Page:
Simondon uses a term I really enjoy, 'a capacity beings have of falling out of step with themselves' (and here the English text shows you the French word "dephaser", which is lovely). He keeps returning to this phrase throughout the text. For me, and maybe for OOO, this is the essential idea. Beings (or objects or individuals or whatever) are out of step with themselves, always, infinitely. Withdrawal is this out-of-stepness for OOO. Objects are what they are not, and are not what they are. It seems as if for Simondon this is just a part of individuation, but I would say that it is the basis for OOO's idea of the object. And the object is parallel in meaning to Simondon's individual in this respect.

Sometimes in this essay, fallacies like stability or unity are taken apart, but then they keep coming back as if Simondon had forgotten that he'd already dismantled them. Probably it is because I'm reading the introduction to a longer piece, but also, it does feel like he needs to keep them around because otherwise old metaphysical "problems" of causation and infinity might pop up. I just kept writing "infinite regress?" next to things, because accepting it (as OOO does) would resolve things (resolve is the wrong word, but you know what I mean) if only he would let it.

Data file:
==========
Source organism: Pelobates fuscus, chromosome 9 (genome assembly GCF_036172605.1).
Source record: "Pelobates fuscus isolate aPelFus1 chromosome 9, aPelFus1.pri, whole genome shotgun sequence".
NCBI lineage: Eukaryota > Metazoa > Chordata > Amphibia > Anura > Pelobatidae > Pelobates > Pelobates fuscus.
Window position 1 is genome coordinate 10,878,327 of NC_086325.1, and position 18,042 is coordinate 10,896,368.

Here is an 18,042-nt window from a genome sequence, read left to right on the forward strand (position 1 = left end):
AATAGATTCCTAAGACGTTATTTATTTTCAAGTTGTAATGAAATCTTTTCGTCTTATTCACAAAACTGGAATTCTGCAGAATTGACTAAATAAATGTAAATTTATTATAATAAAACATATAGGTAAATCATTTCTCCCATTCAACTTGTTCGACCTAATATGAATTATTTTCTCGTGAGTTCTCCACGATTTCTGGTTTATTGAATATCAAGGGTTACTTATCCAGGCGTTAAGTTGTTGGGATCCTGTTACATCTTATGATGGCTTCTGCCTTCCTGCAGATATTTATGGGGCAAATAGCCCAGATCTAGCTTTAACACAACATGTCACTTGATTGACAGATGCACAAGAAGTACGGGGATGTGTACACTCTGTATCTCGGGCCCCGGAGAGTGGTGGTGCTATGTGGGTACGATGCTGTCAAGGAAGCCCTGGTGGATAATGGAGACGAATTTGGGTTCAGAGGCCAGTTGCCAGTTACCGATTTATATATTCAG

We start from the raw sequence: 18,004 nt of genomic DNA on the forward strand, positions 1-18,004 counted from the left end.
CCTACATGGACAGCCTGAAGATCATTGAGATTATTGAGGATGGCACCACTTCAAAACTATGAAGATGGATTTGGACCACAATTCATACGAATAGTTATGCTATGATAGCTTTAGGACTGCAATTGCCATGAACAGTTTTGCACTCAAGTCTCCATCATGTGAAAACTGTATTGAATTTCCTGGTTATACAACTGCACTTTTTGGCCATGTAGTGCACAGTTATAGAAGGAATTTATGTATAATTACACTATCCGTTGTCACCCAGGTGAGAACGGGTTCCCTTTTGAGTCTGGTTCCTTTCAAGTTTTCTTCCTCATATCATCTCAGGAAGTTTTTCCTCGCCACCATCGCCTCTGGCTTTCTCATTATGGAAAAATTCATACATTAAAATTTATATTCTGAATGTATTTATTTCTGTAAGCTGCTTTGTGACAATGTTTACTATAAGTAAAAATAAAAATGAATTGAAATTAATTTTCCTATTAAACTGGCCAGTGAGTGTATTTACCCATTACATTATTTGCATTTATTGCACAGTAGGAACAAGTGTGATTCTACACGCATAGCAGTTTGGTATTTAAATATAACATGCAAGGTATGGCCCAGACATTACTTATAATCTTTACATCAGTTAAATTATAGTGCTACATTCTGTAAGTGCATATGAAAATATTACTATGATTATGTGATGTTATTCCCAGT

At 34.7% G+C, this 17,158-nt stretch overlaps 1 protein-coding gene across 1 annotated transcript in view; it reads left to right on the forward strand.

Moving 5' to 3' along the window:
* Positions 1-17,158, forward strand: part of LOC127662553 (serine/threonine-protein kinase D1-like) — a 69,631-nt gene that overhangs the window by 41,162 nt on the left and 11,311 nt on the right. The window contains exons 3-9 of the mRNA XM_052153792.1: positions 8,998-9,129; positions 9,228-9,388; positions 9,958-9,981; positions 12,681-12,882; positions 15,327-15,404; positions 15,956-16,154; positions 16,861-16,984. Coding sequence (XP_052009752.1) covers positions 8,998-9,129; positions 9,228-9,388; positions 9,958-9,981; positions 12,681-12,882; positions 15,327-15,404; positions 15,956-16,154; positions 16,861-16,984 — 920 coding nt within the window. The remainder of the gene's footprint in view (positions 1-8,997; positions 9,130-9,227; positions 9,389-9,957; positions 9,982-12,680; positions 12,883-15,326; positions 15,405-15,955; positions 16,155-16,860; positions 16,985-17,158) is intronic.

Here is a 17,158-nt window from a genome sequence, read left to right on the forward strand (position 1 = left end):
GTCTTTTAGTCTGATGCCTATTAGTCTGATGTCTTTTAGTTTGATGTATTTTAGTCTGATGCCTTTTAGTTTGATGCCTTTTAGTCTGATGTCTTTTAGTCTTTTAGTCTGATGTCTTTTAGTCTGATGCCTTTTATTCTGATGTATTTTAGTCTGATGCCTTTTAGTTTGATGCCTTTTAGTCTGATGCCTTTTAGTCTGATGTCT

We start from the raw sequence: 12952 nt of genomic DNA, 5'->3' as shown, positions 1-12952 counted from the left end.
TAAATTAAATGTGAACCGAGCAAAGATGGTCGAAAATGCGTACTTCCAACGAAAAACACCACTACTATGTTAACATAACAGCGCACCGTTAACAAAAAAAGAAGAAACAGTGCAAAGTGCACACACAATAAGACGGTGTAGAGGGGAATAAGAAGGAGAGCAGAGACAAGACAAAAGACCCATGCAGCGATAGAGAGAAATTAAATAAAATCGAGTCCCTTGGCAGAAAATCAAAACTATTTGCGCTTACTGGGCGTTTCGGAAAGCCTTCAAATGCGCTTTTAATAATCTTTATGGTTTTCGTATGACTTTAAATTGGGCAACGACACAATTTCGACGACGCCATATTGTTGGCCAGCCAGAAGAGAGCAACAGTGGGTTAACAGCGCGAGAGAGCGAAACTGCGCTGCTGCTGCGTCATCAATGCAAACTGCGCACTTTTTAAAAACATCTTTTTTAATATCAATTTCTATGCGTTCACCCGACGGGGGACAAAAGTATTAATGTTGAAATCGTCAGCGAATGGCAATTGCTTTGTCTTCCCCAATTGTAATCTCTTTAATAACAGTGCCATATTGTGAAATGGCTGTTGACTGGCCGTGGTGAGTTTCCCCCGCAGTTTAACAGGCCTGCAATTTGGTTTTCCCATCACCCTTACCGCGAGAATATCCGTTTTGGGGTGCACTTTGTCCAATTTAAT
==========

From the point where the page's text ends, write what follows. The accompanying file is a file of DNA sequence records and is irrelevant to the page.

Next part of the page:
He writes about the process of individuation resolving and preserving preliminary tensions. That's great. A redefinition of the idea of resolution to mean holding on to contradictions, rather than getting rid of them. (Later he makes this explicit in his use of the term transduction.)

Metastability is an idea that makes complete sense with OOO, a temporary stability formed through tension and potential energy, rather than some dead equilibrium. There is no stability of this dead sort. This stability (I think) is the stability of a dead universe, or the stability of a collapsed space-time. This sort of stability can be nothing to us other than an abstraction. Sleep when you're dead - or, in philosophical terms, become stable when the universe is at a point of total entropy.

Simondon writes about quanta and wave mechanics, and how they might explain the pre-individual, but then he rejects this and writes that they only express individuated reality. For me, there is no pre-individual reality, once you introduce infinite regress, objects/individuals just keep going through space-time. There's no need for there to be any pre-anything.

He uses the contrasting ideas of the milieu and the individual a lot, and necessarily I'm caricaturing his argument here (it is only the introduction to a long piece of writing after all), but it feels like he is stuck right there in the correlationist trap of human and world, figure and ground, subject and object. There is no world, there is no ground, there is no subject. (Or, if you want, just flip it. There is no human, there is no figure, there is no object.)